Lucius Aemilius Papus

Lucius Aemilius Papus (fl. 216 BC) was a Roman general and statesman. He jointly commanded the Roman armies which defeated the Gauls at the Battle of Telamon in 225 BC; his co-Consul, Gaius Atilius Regulus was killed during the battle. Papus was honoured with a triumph for this victory. He subsequently held several senior positions. He belonged to the patrician gens Aemilia.

Lucius Aemilius Papus
Consul of the Roman Republic
In office
January 225 BC – June 225 BC
Preceded byMarcus Valerius Messalla and Lucius Apustius Fullo
Succeeded byTitus Manlius Torquatus and Quintus Fulvius Flaccus
Personal details
Military service
AllegianceRoman Republic
Battles/warsBattle of Telamon


William Smith says that Papus was the grandson of Quintus Aemilius Papus, himself the grandson of (a different) Quintus Aemilius Papus. His grandfather had been consul twice and censor once.[1]


The hills around the site of the Battle of Telamon

Papus was consul for 225, with Gaius Atilius Regulus as his colleague.[1] That year the Boii, Insubres and Taurisci of Cisalpine Gaul enlisted the aid of the mercenary Gaesatae and mobilised against Rome. Papus was stationed at Ariminum (modern Rimini) to guard against them. Regulus' army was at this time stationed in Sardinia. A smaller force of Roman allies was stationed on the border of Etruria under a praetor, and it was this force that encountered the Gauls first, suffering a defeat at Faesulae (modern Fiesole). Papus arrived shortly after the battle and this persuaded the Gauls to withdraw along the coast.[2]

Meanwhile, Regulus had crossed from Sardinia, landed at Pisa, and was marching towards Rome. His scouts met the Celts' advance guard head-on near Telamon (modern Talamone), in an area called Campo Regio, to the surprise of both. As soon as they realised that they faced a second full Roman army they deployed their infantry facing both front and rear, with their flanks protected by wagons and chariots. The fighting was fierce, with Regulus being killed early in the battle and his head brought to the Celtic leaders. Eventually, the surrounded Gauls were worn down and broke. Most of their cavalry fled, but forty thousand Gauls are reported to have died with ten thousand being taken prisoner.[3] The Romans lost six thousand killed and many more wounded.[4] After the battle Papus marched the army into Liguria and the territory of the Boii to conduct punitive actions. The defeat of the Gauls was so heavy that they never threatened Rome again. Papus was awarded the honour of a triumph.[2][5]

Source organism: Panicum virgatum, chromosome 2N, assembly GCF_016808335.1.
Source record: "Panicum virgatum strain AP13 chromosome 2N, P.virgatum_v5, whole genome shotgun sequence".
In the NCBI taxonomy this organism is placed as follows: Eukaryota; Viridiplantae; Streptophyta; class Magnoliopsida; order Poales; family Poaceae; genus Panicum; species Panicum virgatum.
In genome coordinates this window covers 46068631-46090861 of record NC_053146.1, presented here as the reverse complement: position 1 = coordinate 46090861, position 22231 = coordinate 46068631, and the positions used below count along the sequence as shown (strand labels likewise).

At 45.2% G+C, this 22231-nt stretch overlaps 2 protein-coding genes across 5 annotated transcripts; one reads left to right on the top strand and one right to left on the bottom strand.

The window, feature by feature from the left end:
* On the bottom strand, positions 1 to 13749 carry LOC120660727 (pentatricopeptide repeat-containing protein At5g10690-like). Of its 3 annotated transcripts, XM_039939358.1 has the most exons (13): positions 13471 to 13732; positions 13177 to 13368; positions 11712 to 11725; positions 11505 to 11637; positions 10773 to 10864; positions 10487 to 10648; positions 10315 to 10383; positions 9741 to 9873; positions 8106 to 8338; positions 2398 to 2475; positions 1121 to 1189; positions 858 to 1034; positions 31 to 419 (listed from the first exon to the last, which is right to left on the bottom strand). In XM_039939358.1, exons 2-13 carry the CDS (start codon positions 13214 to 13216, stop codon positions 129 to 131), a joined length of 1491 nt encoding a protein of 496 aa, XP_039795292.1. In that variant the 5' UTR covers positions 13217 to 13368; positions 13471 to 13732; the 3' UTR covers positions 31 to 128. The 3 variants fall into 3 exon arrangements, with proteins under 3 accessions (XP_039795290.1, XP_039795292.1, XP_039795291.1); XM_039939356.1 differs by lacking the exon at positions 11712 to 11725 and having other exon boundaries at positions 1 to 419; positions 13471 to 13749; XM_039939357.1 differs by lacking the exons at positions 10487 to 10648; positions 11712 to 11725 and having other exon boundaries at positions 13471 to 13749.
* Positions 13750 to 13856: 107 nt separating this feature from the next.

Papus was censor in 220, with Gaius Flaminius as his colleague.[6] In 218 he was one of five men sent as an embassy to Carthage following Hannibal's siege of Saguntum. The embassy was sent to obtain satisfaction for the capture and destruction of the city, which had been under Rome's protection. The mission ended with the Roman delegation declaring war on the floor of the Carthaginian senate and so starting the Second Punic War.[7][8] In 216 Papus was one of the triumviri appointed to deal with Rome's lack of money during the war.[9]


There are no surviving records of when Papus died, nor of whether he left any surviving children.


  1. ^ a b William Smith. (1870). "Papus - Q. Aemilius Papus" Archived May 14, 2011, at the Wayback Machine
  2. ^ a b Goldworthy 2000, p. 139.
  3. ^ Mommsen 2015, p. 689.
  4. ^ Perrett 1992, p. 289.
  5. ^ Polybius, 'The Histories of Polybius', Book 2. pp. 21–31.
  6. ^ Livy. (1905). From the Founding of the City, Book 23.23
  7. ^ Goldworthy 2000, p. 145.
  8. ^ Livy. (1905). From the Founding of the City, Book 21.18
  9. ^ Livy. (1905). From the Founding of the City, Book 23.21


  • Goldworthy, Adrian (2000). The Fall of Carthage. London: Phoenix. ISBN 9780304366422.
  • Mommsen, T. (2015). History of Rome, Vol. I. London: Forgotten Books. ISBN 9781440043581.
  • Perrett, Bryan (1992). The Battle Book. London: Arms and Armour Press. ISBN 1860198473.
Preceded by
Marcus Valerius Messalla and Lucius Apustius Fullo
Consul of the Roman Republic
with Gaius Atilius Regulus
225 BC
Succeeded by
Titus Manlius Torquatus and Quintus Fulvius Flaccus